Meet the Soldier Who Is Dismantling Stereotypes About Men in Uniform
Patrick Juma is not your stereotypical man in uniform. When he is not serving his country as a soldier, he is writing poems and fictional stories based on his personal life. His series of works is titled, The Diary of a Lost Soldier.
The 21-year old, has in many instances, risen to prove wrong the axiom that men and women in uniform lack compassion. Recently, he was captured in photographs feeding a street child, and then later palming out the same unspoken kindness to a homeless woman out in the streets of Nairobi.
“I grew up wishing to be a soldier, a desire that was influenced by Richard Connell’s film, Deadly Prey“, Patrick says.
However, an error on his KCSE certificate threatened to stymie his dream. The certificate identified him as Patric, whereas his national identification card read Patrick. Patrick made the decision to join the National Youth Service (NYS) before finally being allowed to enlist with the Kenya Defence Forces (KDF) in 2019. He works under what is called the assorted or reinforcement lot. This means that in the case the army needs reinforcement, Patrick is called to Kahawa Military Barracks and charged to assist.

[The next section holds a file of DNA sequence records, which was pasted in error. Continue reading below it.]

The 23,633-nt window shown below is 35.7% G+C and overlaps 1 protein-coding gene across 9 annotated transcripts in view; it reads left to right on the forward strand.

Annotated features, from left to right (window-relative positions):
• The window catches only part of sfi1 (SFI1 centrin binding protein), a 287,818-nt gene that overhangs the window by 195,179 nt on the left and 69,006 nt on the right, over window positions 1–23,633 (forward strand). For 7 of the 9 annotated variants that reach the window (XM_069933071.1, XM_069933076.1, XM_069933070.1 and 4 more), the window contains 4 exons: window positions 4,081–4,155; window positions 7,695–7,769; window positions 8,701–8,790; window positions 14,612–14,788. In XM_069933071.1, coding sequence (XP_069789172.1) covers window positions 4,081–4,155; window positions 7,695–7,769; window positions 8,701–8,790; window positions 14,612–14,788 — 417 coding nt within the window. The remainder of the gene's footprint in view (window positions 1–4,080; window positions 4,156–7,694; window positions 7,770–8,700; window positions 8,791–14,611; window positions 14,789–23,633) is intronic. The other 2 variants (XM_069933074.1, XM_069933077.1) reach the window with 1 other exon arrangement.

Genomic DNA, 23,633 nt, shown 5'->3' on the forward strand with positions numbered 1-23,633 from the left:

The young soldier is currently on an assignment with the NYS, where they are partnering with the youths of Majengo area in Kamukunji to clean up the area. They open clogged drainages and dispose of accumulated garbage that poses health risks to the members of the community. They are also charged with the responsibility of ensuring that the residents use clean water, put on masks, and sanitise their hands during the Coronavirus pandemic.
“It was while on this assignment that my path crossed with that of a street boy along Jogoo road. He was sniffing glue and wasn’t wearing a mask”, Patrick narrates. “As soon as the boy saw me, he ran, and I chased him, my whip in hand. When I caught up with him, he started pleading with me to spare him. This made me think twice about my next course of action. I knew I needed to handle this in a different way than I’d been taught. I assured him I wasn’t going to use the whip on him, but in the same breath asked him to explain why he wasn’t wearing a mask”.
The panic-stricken boy marshalled up the courage to move closer to Patrick, and, fumbling in the pockets of his scuzzy and worn-out trousers, pulled out a dirty, torn mask.